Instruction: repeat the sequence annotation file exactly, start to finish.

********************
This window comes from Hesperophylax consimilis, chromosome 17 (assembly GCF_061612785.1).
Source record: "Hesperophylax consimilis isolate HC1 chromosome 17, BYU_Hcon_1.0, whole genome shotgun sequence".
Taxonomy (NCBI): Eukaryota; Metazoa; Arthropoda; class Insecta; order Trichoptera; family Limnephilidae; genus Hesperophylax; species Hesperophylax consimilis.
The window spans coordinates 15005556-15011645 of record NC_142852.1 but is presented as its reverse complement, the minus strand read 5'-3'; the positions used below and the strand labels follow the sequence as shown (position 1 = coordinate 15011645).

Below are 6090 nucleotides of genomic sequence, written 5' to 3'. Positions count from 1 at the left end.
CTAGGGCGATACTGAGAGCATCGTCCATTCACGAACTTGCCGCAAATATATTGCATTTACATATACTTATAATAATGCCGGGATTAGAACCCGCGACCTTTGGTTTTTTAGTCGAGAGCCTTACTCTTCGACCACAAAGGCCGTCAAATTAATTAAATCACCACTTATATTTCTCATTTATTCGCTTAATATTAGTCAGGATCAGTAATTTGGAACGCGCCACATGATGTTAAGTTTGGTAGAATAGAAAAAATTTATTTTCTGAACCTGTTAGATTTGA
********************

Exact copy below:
This window comes from Hesperophylax consimilis, chromosome 17 (assembly GCF_061612785.1).
Source record: "Hesperophylax consimilis isolate HC1 chromosome 17, BYU_Hcon_1.0, whole genome shotgun sequence".
Taxonomy (NCBI): Eukaryota; Metazoa; Arthropoda; class Insecta; order Trichoptera; family Limnephilidae; genus Hesperophylax; species Hesperophylax consimilis.
The window spans coordinates 15005556-15011645 of record NC_142852.1 but is presented as its reverse complement, the minus strand read 5'-3'; the positions used below and the strand labels follow the sequence as shown (position 1 = coordinate 15011645).

Below are 6090 nucleotides of genomic sequence, written 5' to 3'. Positions count from 1 at the left end.
CTAGGGCGATACTGAGAGCATCGTCCATTCACGAACTTGCCGCAAATATATTGCATTTACATATACTTATAATAATGCCGGGATTAGAACCCGCGACCTTTGGTTTTTTAGTCGAGAGCCTTACTCTTCGACCACAAAGGCCGTCAAATTAATTAAATCACCACTTATATTTCTCATTTATTCGCTTAATATTAGTCAGGATCAGTAATTTGGAACGCGCCACATGATGTTAAGTTTGGTAGAATAGAAAAAATTTATTTTCTGAACCTGTTAGATTTGA